Art

Reginald O’Neal Searches for Inspiration From His Family and Overtown Neighborhood

Artist Reginald O'Neal sits surrounded by his paintings.
Artist Reginald O'Neal sits surrounded by his paintings. Photo courtesy of Spinello Gallery
Hidden amid lush green vegetation is a small iron door at the corner of NW Seventh Avenue and 29th Terrace in Allapattah. Enter beneath the lion's head and you find yourself inside Spinello Projects. Make your way up one flight of stairs, and down the hallway on the left is the space occupied by Reginald O'Neal.

O'Neal looks up from his computer, where he has been searching for an old photo of his mother that he wants to paint. The artist is surrounded by squeezed paint tubes and color-smeared palettes. He is preparing for his upcoming solo show, "They Dreamt of Us," which opens at Spinello next month.

On his neat desk sits a large book about the works of Vincent Van Gogh. O'Neal is dressed in shades of green, his signature dreadlocks tied back away from his face.

The 29-year-old's foray into the art world started with spray paint and murals. Through mutual friends, he met artist Alejandro Hugo Dorda Mevs, who goes by the moniker Axel Void. O'Neal credits Dorda Mevs for teaching him about the control behind using a paintbrush and the power of oils on canvas.


Although his demeanor is quiet and modest, behind every smile, he lets escape a morsel of a clue that's part of a larger mystery only those close to him will ever get to solve. While speaking to New Times, he toys with a mechanical pencil as he gazes down at his shoes.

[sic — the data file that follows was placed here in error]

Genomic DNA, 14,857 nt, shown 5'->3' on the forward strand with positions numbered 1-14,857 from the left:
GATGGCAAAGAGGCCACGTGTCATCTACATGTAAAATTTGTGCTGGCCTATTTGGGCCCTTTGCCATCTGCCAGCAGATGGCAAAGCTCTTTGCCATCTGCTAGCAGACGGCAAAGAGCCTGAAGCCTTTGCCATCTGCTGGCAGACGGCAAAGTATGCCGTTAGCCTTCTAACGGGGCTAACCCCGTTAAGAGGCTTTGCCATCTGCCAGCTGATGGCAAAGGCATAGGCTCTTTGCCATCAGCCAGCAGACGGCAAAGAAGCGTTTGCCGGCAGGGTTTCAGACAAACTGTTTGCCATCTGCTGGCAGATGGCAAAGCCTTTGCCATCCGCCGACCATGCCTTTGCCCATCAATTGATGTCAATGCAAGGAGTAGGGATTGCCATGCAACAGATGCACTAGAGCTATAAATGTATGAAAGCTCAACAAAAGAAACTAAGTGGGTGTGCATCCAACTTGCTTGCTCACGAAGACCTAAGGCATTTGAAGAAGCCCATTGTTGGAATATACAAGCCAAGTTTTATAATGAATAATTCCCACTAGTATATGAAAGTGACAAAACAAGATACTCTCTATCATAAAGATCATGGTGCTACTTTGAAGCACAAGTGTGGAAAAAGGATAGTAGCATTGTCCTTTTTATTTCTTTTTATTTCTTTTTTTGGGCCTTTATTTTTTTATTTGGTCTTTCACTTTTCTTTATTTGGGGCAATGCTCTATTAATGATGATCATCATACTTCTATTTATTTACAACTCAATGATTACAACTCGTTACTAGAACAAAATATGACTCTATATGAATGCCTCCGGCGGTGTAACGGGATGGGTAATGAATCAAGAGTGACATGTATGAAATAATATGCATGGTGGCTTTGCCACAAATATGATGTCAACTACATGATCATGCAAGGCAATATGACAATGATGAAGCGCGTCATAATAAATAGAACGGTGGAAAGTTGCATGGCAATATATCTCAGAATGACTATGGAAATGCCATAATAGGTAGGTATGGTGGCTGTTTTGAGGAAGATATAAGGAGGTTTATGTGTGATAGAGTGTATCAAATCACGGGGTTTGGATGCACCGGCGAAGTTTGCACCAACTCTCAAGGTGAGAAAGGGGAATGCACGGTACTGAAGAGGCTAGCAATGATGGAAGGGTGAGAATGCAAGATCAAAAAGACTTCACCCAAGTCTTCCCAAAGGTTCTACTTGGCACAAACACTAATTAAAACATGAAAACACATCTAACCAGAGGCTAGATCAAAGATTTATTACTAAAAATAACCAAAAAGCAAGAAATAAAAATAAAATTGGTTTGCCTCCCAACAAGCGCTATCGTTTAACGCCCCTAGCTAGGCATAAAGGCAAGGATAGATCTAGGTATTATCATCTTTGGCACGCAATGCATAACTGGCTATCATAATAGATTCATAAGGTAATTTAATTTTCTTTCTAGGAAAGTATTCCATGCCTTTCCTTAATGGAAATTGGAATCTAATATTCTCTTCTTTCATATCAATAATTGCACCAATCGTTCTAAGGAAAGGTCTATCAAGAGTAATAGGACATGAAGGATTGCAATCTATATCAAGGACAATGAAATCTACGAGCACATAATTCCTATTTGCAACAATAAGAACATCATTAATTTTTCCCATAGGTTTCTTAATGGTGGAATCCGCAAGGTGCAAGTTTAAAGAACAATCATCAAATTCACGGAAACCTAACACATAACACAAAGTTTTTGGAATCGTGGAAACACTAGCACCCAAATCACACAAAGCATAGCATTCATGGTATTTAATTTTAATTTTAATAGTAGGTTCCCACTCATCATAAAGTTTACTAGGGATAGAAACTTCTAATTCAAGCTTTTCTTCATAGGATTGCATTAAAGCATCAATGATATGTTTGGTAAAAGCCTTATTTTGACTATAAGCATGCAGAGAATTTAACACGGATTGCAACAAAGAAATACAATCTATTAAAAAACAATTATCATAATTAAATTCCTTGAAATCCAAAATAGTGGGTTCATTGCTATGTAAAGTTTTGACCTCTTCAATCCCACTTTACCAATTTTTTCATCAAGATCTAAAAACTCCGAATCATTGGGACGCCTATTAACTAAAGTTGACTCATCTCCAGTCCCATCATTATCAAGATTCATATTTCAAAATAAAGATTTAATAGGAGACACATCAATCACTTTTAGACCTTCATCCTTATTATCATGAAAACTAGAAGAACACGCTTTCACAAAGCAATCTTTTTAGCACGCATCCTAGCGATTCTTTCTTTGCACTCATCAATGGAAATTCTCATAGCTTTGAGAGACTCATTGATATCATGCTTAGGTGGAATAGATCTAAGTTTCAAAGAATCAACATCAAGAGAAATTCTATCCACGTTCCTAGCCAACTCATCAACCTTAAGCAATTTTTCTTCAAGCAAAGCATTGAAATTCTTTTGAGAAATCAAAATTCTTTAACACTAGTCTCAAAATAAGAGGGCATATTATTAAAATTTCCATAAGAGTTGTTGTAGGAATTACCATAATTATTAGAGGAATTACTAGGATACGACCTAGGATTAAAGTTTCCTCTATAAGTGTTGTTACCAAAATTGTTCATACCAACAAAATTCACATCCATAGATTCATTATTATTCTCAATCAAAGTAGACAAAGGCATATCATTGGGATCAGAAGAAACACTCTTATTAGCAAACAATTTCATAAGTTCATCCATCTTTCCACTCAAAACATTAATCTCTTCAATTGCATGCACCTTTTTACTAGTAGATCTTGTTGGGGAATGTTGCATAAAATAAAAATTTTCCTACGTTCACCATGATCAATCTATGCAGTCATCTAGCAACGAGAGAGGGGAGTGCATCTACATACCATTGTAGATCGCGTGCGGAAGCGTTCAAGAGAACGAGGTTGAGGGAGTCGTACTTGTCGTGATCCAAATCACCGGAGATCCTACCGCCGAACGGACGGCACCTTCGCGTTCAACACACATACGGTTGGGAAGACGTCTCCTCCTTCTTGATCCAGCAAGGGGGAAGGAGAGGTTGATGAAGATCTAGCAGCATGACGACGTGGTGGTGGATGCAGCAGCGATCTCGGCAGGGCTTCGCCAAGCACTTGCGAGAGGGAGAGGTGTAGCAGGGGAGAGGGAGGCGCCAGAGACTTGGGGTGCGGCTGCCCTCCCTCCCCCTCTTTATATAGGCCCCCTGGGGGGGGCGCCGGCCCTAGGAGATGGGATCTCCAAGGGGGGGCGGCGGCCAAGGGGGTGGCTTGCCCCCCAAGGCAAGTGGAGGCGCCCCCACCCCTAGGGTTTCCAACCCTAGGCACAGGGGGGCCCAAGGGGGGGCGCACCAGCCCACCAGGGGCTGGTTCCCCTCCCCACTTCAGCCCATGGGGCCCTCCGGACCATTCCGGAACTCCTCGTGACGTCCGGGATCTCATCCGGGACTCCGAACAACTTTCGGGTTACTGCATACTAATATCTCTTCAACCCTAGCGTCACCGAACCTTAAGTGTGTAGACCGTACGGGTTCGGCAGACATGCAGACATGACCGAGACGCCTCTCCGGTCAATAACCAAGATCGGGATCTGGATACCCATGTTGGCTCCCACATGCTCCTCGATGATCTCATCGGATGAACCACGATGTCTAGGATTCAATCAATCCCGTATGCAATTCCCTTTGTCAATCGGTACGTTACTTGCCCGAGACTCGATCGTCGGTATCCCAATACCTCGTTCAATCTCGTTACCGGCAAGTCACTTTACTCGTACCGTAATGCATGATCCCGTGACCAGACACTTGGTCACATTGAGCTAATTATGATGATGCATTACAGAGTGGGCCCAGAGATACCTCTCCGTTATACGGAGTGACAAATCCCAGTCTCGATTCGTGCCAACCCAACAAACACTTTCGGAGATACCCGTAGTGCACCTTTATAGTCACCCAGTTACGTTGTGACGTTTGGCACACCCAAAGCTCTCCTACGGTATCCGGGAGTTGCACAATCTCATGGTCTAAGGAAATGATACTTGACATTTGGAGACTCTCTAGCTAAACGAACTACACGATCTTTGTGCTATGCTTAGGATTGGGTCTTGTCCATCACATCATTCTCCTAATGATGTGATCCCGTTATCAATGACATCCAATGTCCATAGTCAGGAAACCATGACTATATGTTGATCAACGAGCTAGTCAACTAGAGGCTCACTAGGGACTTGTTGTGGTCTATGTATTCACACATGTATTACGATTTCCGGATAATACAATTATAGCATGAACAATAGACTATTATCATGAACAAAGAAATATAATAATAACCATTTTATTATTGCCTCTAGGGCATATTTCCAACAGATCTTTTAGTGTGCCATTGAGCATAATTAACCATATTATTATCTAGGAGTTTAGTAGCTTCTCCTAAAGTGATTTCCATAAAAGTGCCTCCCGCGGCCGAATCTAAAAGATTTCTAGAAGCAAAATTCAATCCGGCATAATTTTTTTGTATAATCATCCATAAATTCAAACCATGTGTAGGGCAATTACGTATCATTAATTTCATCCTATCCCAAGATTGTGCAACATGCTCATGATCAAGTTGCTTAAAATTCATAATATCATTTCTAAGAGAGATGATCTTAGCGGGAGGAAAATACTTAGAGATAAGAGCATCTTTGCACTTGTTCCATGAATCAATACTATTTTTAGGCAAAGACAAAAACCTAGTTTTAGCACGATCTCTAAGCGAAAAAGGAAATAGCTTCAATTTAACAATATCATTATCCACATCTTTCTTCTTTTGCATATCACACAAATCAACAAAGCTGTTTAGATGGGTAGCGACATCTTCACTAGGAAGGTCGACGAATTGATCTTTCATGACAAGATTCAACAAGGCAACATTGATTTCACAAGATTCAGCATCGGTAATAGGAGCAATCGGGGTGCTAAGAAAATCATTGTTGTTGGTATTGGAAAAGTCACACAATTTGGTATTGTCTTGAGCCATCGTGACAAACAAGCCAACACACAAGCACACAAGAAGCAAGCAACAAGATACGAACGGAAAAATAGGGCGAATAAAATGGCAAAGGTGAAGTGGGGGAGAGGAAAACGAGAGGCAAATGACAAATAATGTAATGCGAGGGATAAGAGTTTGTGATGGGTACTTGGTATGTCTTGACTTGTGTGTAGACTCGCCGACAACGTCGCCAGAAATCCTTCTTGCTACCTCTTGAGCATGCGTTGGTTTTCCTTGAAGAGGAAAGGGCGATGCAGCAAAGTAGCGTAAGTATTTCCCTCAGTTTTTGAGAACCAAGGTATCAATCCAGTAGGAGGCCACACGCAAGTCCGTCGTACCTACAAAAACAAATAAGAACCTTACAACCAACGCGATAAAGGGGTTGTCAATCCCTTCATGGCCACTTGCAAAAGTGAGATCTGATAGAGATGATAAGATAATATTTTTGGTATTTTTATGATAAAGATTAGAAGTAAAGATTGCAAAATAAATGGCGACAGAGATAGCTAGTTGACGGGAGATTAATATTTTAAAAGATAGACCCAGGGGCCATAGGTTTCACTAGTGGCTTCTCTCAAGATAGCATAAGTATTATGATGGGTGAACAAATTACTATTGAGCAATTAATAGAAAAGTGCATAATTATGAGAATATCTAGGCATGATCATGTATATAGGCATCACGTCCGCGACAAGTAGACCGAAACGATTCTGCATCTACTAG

"I didn't know you could express yourself through painting."

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"When I started learning about painting and going through the motions with my mentor, Axel Void, I didn't know you could express yourself through painting," he says.

Before painting, the artist would express himself through music, poetry, and photography.

"Before I was painting, I was taking photos."

O'Neal is best known for his still-life work. He recalls spending afternoons flipping through old family photo albums as a child. Now, as an adult, he scans his hard drive for images and connections to the past. He is inspired by what he sees around him — views of his old Overtown neighborhood, old family photos, his friends.

"When you give someone a medium to talk about their surroundings, they're going to talk about the things that are closest to them, the things that they see. And this is what I see on a day-to-day basis," he explains.

He has painted works featuring his mother, father, brother, sister, and various objects owned by his grandmother. When asked if there's a painting of his that holds special meaning, he says all of his paintings are special. Yet, the one he drew of his grandmother's eyeglasses, Minnie's Glasses, is among his most prized works.
click to enlarge A painting of O'Neal's grandmother's eyeglasses, titled Minnie's Glasses. - PHOTO COURTESY OF SPINELLO GALLERY
A painting of O'Neal's grandmother's eyeglasses, titled Minnie's Glasses.
Photo courtesy of Spinello Gallery